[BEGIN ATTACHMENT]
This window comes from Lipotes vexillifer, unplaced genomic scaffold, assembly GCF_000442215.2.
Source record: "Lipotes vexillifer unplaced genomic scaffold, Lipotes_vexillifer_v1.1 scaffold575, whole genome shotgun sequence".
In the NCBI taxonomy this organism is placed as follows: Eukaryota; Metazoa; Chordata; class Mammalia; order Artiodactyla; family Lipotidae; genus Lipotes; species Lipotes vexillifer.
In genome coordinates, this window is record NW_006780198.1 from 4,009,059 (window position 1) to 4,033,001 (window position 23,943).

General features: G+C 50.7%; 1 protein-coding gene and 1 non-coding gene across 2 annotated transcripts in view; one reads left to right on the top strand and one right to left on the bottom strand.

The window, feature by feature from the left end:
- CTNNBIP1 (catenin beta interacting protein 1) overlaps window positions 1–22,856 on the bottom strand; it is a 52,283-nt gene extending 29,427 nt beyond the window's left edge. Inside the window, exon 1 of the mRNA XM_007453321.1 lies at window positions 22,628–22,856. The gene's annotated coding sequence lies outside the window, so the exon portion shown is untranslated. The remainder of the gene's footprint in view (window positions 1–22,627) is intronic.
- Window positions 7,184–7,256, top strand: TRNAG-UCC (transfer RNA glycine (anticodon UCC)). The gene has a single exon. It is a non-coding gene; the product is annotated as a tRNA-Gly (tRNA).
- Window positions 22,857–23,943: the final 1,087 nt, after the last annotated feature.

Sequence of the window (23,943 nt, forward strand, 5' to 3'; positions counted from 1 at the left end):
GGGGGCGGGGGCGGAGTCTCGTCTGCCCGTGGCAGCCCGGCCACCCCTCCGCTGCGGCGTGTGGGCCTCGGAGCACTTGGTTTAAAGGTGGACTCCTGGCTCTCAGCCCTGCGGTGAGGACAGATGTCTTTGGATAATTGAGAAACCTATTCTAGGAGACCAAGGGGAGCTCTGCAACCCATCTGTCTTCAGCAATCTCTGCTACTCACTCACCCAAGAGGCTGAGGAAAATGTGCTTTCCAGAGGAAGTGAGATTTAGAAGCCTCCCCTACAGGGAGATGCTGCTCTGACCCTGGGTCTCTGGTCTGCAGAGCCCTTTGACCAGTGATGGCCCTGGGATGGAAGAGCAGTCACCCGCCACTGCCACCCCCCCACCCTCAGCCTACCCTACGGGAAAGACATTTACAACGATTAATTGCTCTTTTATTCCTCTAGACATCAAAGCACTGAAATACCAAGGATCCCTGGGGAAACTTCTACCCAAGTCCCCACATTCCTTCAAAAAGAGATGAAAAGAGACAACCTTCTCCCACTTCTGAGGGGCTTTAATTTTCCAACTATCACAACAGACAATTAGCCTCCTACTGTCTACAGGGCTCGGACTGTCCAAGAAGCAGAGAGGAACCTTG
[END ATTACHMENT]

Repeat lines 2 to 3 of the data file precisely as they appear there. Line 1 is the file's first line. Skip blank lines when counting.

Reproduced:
Source record: "Lipotes vexillifer unplaced genomic scaffold, Lipotes_vexillifer_v1.1 scaffold575, whole genome shotgun sequence".
In the NCBI taxonomy this organism is placed as follows: Eukaryota; Metazoa; Chordata; class Mammalia; order Artiodactyla; family Lipotidae; genus Lipotes; species Lipotes vexillifer.